Lisbeth Salander chows down on not one but two Happy Meals; a sadistic murderer listens to Enya’s ‘Orinoco Flow’ as a means of psyching himself up for a kill; and the opening credit sequence is a super-sexy, ultra-violent, James Bond-esque animation set to a blistering cover of ‘Immigrant Song’. Needless to say, this is not your grandfather’s Girl with the Dragon Tattoo. David Fincher’s English-language adaptation of Stieg Larsson’s 2005 novel goes to great lengths to distance itself from the woeful Swedish version of the same name (itself only two years old). By doing so, he betters it in every single way. Whereas the previous picture was – and I’m cribbing lazily from my original review here – “sorely lacking in substance, motivation, action, tension, ambiguity and style”, Fincher’s take is positively crackling with electricity at every moment. It sheds the oh-so-serious tone, clarifies the convoluted plot, and conveys its mystery in a manner that is compelling to watch. The central character of Lisbeth Salander is evolved from a “faux-gothic cipher fuelled by a vaguely-defined sense of vengeance” into a living, breathing entity that you both fear and care about. But most importantly, Fincher’s The Girl with the Dragon Tattoo is a fantastically good time at the movies, which is saying something considering all the grisly rape scenes.
The tale begins with disgraced journalist Mikael Blomkvist (Daniel Craig) stepping aside as editor of the Millennium magazine following a costly defamation suit. With his reputation in tatters, and his bank account empty, he decides to take on a unique freelance gig on an island just outside of Stockholm, where Swedish industrialist Henrik Vanger (Christopher Plummer) and the entire unsavoury Vanger clan reside. Henrik has recruited Mikael to solve the 40-year-old case of his missing granddaughter Harriet, and he’s certain her kidnapper is one of his family members. Blomkvist begins the inquiry in earnest, but as the murders stack up and the stories from the individual Vangers (Stellan Skarsgard, Geraldine James, Joely Richardson) conflict, he requests a research assistant to help carry the load. Enter hacker Lisbeth (Rooney Mara), an anti-social and dragon-tattooed ward of the state. Though she’s battling sexual demons (from her past and in her present), the 23-year-old is intrigued by the Vanger mystery, and teams with Mikael to find this “killer of women”.
The Girl with the Dragon Tattoo is clearly the spiritual sequel to Fincher’s The Social Network, and not just because much of its behind-the-scenes talent returns. Trent Reznor and Atticus Ross’ once again provide a chilling, propulsive score; cinematographer Jeff Cronenweth crisply photographs Sweden as the scariest, most beautiful place on Earth; and editors Kirk Baxter and Angus Wall maintain the breakneck pace without ever stranding us in the snowy-depths of Larsson’s exposition. It is fun, however, to compare outcast/computer genius Lisbeth Salander with outcast/computer genius Mark Zuckerberg (or, at least the Fincher-Sorkin version of Zuckerberg). Not only do they share the same ‘people skills’, but the two of them speak in the same clipped and curt manner. Lisbeth’s certifiably insane, Zuckerberg arguably has his own mental disorder, and they both wind up pining over the only individual to treat them like a regular person.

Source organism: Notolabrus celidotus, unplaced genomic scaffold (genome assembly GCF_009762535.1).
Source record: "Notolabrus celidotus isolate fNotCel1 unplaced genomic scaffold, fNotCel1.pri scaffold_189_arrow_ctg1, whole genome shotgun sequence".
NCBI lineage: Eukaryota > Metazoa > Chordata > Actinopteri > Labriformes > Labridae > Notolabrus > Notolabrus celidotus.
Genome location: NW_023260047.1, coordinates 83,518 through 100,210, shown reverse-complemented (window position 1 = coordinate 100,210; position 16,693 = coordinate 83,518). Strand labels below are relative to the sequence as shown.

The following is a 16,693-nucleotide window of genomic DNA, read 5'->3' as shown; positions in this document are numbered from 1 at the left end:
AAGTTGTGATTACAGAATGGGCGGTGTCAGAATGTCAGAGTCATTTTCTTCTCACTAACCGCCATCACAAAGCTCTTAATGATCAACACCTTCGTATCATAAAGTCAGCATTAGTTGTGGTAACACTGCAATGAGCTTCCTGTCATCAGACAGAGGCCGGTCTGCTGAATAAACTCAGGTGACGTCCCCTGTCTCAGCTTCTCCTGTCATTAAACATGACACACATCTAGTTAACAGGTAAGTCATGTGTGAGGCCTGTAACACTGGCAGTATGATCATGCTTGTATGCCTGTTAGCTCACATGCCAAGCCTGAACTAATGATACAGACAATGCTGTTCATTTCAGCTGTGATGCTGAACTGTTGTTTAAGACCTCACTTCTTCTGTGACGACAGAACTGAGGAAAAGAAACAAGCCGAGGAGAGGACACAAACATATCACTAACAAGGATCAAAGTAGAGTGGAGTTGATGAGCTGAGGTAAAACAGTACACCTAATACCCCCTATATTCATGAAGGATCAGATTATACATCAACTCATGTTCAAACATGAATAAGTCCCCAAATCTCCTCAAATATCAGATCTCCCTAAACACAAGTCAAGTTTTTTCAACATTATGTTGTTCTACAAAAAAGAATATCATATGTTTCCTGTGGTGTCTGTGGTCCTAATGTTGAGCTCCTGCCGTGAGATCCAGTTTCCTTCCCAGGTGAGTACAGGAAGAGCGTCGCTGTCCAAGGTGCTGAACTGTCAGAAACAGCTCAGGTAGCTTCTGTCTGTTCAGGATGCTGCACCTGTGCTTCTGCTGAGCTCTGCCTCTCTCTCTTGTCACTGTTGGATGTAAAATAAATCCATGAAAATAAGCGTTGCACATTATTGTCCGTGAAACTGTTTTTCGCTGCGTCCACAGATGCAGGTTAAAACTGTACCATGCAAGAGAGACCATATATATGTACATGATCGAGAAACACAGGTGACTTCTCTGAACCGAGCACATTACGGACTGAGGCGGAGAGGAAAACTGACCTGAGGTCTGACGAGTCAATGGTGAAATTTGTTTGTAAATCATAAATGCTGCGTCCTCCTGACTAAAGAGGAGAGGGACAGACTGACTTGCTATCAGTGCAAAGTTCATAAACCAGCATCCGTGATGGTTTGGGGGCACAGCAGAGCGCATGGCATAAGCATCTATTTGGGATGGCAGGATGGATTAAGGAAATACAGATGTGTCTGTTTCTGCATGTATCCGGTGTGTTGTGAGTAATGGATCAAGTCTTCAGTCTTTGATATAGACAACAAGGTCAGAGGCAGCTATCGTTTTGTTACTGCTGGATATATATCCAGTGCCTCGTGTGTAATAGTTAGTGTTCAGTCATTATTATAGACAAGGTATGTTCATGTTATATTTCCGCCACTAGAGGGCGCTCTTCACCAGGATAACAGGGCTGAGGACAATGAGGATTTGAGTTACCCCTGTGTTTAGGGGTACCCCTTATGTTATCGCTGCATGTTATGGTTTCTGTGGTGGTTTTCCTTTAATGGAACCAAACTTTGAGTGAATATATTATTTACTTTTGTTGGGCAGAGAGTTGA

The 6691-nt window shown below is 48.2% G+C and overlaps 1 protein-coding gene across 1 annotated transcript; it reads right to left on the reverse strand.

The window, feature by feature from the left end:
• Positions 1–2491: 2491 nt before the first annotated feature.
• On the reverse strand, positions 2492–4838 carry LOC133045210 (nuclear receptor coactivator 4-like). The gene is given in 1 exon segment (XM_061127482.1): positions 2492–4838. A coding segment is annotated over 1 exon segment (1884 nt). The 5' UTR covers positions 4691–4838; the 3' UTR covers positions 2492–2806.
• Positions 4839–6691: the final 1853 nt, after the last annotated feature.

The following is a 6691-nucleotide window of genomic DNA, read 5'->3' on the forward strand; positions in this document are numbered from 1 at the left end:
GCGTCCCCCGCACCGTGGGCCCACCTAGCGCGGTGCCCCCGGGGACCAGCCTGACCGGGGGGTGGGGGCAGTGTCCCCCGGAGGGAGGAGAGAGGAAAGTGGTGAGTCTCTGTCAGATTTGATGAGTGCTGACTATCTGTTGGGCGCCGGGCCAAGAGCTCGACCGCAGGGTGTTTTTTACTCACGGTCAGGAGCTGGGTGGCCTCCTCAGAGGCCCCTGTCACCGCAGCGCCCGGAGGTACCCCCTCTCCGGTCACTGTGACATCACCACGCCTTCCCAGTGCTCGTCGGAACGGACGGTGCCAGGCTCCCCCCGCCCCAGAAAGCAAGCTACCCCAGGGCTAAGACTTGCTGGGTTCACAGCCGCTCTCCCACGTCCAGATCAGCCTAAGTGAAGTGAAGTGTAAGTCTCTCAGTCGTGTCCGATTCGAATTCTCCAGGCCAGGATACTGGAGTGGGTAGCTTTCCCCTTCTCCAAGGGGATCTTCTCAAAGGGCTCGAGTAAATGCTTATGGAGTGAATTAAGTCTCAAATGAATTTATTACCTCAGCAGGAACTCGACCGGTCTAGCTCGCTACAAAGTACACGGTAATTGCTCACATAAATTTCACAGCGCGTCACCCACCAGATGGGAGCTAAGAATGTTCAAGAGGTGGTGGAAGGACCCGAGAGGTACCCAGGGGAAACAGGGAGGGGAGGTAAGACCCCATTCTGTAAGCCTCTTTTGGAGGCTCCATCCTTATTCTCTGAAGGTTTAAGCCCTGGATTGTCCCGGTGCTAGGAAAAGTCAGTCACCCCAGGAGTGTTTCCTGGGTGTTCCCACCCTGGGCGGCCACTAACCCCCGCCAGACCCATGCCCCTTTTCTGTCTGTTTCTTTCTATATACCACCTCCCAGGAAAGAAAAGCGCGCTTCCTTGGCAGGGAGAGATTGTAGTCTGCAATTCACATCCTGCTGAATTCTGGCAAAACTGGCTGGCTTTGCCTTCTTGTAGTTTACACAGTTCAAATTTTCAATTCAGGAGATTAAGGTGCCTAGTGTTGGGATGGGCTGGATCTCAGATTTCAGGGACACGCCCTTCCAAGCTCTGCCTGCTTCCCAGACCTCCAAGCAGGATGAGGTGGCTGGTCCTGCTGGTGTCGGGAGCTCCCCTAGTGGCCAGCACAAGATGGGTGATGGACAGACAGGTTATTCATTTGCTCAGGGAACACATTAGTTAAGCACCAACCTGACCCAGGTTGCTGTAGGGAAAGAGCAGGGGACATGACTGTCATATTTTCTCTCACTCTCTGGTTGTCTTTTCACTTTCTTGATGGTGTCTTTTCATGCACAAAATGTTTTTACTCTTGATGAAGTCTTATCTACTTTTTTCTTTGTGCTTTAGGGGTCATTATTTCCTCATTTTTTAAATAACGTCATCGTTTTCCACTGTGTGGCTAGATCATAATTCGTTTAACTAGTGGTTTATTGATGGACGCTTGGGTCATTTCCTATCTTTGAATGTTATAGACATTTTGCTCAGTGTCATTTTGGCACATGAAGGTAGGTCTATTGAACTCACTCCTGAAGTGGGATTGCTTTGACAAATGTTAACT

It’s integral to note just how much more interesting Lisbeth is here than she was in Niels Arden Oplev’s previous adaptation. That movie, in the place of actual character development, merely had Lisbeth confronted by a seemingly endless, “clown-car” parade of misogynistic male characters. Fincher and screenwriter Steven Zaillian tone down the volume of attacks, and instead make the singular instance of her abuse (inflicted by her parole officer, no less) all the more unsettling. We also get further insight into her home life, and see glimpses of humanity and fragility behind her stoic gaze. Noomi Rapace was good, but Rooney Mara is revelatory (well, she would be if she hadn’t already wowed us into submission in Social Network). Daniel Craig is similarly excellent, and they’re aided by a solid supporting cast. Fincher’s film as a whole is a lot less silly and a lot more captivating than Oplev’s. For instance, the investigation is thrilling this time around (Google, the primary research tool of the other picture, has been replaced by actual computer hacking and problem solving). Zaillian actually shows us how good Mikael and Lisbeth are at cracking cases, and give the audience enough information to try and unravel the mystery themselves.
It’s impossible to deny Fincher’s world class approach to filmmaking; in every shot, he knows the exact right place to put the camera. It’s funny how simple choices like that can elevate a film into the upper echelons, especially compared to an earlier attempt that failed on almost every level. It reminds me of the Lars von Trier documentary The Five Obstructions (so many movies do!), where the Danish provocateur challenged his mentor Jorgen Leth to remake his own short several times under a different series of constraints. The result was vastly different every time. The Girl with the Dragon Tattoo makes a convincing argument for remakes. With the right combination of talent behind and in front of the camera (or merely, different combinations), who knows what magic will be created.
The Girl with the Dragon Tattoo arrives in Australian cinemas January 12, 2012.